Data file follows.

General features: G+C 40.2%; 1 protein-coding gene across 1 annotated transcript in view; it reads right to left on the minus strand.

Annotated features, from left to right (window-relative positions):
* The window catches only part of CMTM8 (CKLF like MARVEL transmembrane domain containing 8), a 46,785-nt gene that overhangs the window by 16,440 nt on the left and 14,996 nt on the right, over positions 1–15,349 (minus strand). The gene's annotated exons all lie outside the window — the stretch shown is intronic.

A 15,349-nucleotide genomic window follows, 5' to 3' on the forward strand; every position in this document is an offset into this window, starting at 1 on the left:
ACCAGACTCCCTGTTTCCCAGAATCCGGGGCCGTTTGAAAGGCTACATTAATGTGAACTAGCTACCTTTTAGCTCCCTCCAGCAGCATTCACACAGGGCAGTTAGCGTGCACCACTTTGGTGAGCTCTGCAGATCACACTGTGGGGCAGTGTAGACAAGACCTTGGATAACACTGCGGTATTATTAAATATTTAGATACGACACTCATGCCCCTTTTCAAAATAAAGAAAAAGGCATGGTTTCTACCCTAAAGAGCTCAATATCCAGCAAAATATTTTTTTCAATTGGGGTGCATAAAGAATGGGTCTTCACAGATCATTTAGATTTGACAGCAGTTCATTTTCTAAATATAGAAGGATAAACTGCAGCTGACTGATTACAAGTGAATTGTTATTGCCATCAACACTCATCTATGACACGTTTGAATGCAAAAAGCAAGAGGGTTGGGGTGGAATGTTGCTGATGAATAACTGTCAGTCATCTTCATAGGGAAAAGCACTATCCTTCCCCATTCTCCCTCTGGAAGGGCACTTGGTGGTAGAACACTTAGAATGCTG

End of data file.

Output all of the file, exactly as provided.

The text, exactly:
General features: G+C 40.2%; 1 protein-coding gene across 1 annotated transcript in view; it reads right to left on the minus strand.

Annotated features, from left to right (window-relative positions):
* The window catches only part of CMTM8 (CKLF like MARVEL transmembrane domain containing 8), a 46,785-nt gene that overhangs the window by 16,440 nt on the left and 14,996 nt on the right, over positions 1–15,349 (minus strand). The gene's annotated exons all lie outside the window — the stretch shown is intronic.

A 15,349-nucleotide genomic window follows, 5' to 3' on the forward strand; every position in this document is an offset into this window, starting at 1 on the left:
ACCAGACTCCCTGTTTCCCAGAATCCGGGGCCGTTTGAAAGGCTACATTAATGTGAACTAGCTACCTTTTAGCTCCCTCCAGCAGCATTCACACAGGGCAGTTAGCGTGCACCACTTTGGTGAGCTCTGCAGATCACACTGTGGGGCAGTGTAGACAAGACCTTGGATAACACTGCGGTATTATTAAATATTTAGATACGACACTCATGCCCCTTTTCAAAATAAAGAAAAAGGCATGGTTTCTACCCTAAAGAGCTCAATATCCAGCAAAATATTTTTTTCAATTGGGGTGCATAAAGAATGGGTCTTCACAGATCATTTAGATTTGACAGCAGTTCATTTTCTAAATATAGAAGGATAAACTGCAGCTGACTGATTACAAGTGAATTGTTATTGCCATCAACACTCATCTATGACACGTTTGAATGCAAAAAGCAAGAGGGTTGGGGTGGAATGTTGCTGATGAATAACTGTCAGTCATCTTCATAGGGAAAAGCACTATCCTTCCCCATTCTCCCTCTGGAAGGGCACTTGGTGGTAGAACACTTAGAATGCTG